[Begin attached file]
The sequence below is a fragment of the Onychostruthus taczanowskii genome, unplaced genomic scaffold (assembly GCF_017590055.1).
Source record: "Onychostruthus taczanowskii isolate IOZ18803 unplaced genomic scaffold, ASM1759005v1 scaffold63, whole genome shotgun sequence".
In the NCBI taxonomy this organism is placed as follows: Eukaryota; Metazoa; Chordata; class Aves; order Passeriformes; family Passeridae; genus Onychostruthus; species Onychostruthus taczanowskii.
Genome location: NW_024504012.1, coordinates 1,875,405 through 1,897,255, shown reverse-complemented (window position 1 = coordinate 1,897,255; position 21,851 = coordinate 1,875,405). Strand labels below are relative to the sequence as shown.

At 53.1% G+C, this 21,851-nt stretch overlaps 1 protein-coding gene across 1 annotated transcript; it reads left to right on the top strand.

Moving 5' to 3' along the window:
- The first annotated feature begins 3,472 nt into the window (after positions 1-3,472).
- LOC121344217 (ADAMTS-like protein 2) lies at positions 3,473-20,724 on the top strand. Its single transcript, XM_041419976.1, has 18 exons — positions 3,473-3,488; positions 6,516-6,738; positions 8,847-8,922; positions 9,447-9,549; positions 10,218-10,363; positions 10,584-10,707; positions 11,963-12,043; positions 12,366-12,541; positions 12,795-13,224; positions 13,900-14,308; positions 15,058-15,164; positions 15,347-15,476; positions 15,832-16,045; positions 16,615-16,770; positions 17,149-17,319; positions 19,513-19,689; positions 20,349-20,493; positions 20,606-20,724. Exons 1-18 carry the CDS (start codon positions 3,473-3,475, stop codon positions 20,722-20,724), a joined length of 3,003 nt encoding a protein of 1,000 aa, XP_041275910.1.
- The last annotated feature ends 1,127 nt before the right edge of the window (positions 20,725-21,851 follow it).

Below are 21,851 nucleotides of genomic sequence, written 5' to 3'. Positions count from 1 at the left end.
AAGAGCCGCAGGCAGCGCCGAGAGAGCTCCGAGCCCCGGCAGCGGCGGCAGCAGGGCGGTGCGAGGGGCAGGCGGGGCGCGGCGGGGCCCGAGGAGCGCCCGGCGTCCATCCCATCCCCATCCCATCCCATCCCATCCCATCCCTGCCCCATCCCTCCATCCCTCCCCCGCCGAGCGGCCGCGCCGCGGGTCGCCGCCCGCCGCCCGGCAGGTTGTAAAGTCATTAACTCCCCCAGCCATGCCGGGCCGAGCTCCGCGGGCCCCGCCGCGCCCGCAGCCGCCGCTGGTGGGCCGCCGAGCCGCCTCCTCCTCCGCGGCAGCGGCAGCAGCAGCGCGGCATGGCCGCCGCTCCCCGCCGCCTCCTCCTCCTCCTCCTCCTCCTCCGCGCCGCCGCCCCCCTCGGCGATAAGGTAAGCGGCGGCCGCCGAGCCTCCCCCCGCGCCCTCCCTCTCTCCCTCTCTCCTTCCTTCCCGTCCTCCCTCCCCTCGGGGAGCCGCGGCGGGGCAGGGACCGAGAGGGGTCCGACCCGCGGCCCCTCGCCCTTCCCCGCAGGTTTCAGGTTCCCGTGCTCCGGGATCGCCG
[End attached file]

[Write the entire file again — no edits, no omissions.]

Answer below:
The sequence below is a fragment of the Onychostruthus taczanowskii genome, unplaced genomic scaffold (assembly GCF_017590055.1).
Source record: "Onychostruthus taczanowskii isolate IOZ18803 unplaced genomic scaffold, ASM1759005v1 scaffold63, whole genome shotgun sequence".
In the NCBI taxonomy this organism is placed as follows: Eukaryota; Metazoa; Chordata; class Aves; order Passeriformes; family Passeridae; genus Onychostruthus; species Onychostruthus taczanowskii.
Genome location: NW_024504012.1, coordinates 1,875,405 through 1,897,255, shown reverse-complemented (window position 1 = coordinate 1,897,255; position 21,851 = coordinate 1,875,405). Strand labels below are relative to the sequence as shown.

At 53.1% G+C, this 21,851-nt stretch overlaps 1 protein-coding gene across 1 annotated transcript; it reads left to right on the top strand.

Moving 5' to 3' along the window:
- The first annotated feature begins 3,472 nt into the window (after positions 1-3,472).
- LOC121344217 (ADAMTS-like protein 2) lies at positions 3,473-20,724 on the top strand. Its single transcript, XM_041419976.1, has 18 exons — positions 3,473-3,488; positions 6,516-6,738; positions 8,847-8,922; positions 9,447-9,549; positions 10,218-10,363; positions 10,584-10,707; positions 11,963-12,043; positions 12,366-12,541; positions 12,795-13,224; positions 13,900-14,308; positions 15,058-15,164; positions 15,347-15,476; positions 15,832-16,045; positions 16,615-16,770; positions 17,149-17,319; positions 19,513-19,689; positions 20,349-20,493; positions 20,606-20,724. Exons 1-18 carry the CDS (start codon positions 3,473-3,475, stop codon positions 20,722-20,724), a joined length of 3,003 nt encoding a protein of 1,000 aa, XP_041275910.1.
- The last annotated feature ends 1,127 nt before the right edge of the window (positions 20,725-21,851 follow it).

Below are 21,851 nucleotides of genomic sequence, written 5' to 3'. Positions count from 1 at the left end.
AAGAGCCGCAGGCAGCGCCGAGAGAGCTCCGAGCCCCGGCAGCGGCGGCAGCAGGGCGGTGCGAGGGGCAGGCGGGGCGCGGCGGGGCCCGAGGAGCGCCCGGCGTCCATCCCATCCCCATCCCATCCCATCCCATCCCATCCCTGCCCCATCCCTCCATCCCTCCCCCGCCGAGCGGCCGCGCCGCGGGTCGCCGCCCGCCGCCCGGCAGGTTGTAAAGTCATTAACTCCCCCAGCCATGCCGGGCCGAGCTCCGCGGGCCCCGCCGCGCCCGCAGCCGCCGCTGGTGGGCCGCCGAGCCGCCTCCTCCTCCGCGGCAGCGGCAGCAGCAGCGCGGCATGGCCGCCGCTCCCCGCCGCCTCCTCCTCCTCCTCCTCCTCCTCCGCGCCGCCGCCCCCCTCGGCGATAAGGTAAGCGGCGGCCGCCGAGCCTCCCCCCGCGCCCTCCCTCTCTCCCTCTCTCCTTCCTTCCCGTCCTCCCTCCCCTCGGGGAGCCGCGGCGGGGCAGGGACCGAGAGGGGTCCGACCCGCGGCCCCTCGCCCTTCCCCGCAGGTTTCAGGTTCCCGTGCTCCGGGATCGCCG